On March 26 1995, the Schengen Agreement about open borders within the then “European Economic Community” (predecessor of the European Union) went into effect. From that day on, people crossing borders between initially seven countries didn’t have to undergo the usual border checks. Today, people living in or visiting 26 European countries do not have to show their passport or ID when crossing the border to another participating country (with a few temporary exceptions). The treaty must be considered a milestone for the internal integration of Europe. This week’s finalized decision by the European Parliament to end EU roaming surcharges has a similarly significant dimension.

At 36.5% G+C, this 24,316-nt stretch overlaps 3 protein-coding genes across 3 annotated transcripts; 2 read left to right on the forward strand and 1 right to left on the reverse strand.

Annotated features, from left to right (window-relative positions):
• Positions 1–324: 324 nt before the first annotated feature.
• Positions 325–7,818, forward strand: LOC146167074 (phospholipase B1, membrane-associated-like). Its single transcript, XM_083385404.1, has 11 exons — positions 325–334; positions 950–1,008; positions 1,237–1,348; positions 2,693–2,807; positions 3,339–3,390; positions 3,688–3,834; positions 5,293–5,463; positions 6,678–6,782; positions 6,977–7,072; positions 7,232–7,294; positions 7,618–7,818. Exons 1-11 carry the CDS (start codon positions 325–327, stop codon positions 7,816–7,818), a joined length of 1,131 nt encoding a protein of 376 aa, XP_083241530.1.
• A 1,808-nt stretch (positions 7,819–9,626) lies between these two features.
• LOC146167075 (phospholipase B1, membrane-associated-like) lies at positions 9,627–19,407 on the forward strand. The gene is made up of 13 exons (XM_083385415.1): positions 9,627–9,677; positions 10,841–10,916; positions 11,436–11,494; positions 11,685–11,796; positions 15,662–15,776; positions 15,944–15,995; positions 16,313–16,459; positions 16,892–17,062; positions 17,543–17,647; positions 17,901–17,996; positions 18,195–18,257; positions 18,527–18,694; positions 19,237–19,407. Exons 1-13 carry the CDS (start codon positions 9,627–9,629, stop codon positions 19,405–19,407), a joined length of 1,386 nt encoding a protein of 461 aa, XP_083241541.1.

After many years of tenacious negotiations, various setbacks and fierce resistance by the telecommunications carriers, customers of mobile operators from EU countries who travel to another EU country will, timely for the summer holidays, be able to call, send texts and use the Internet without additional charges. The target date of June 15 2017 will therefore go into the history books of European integration as March 26 1995 did previously. Continue Reading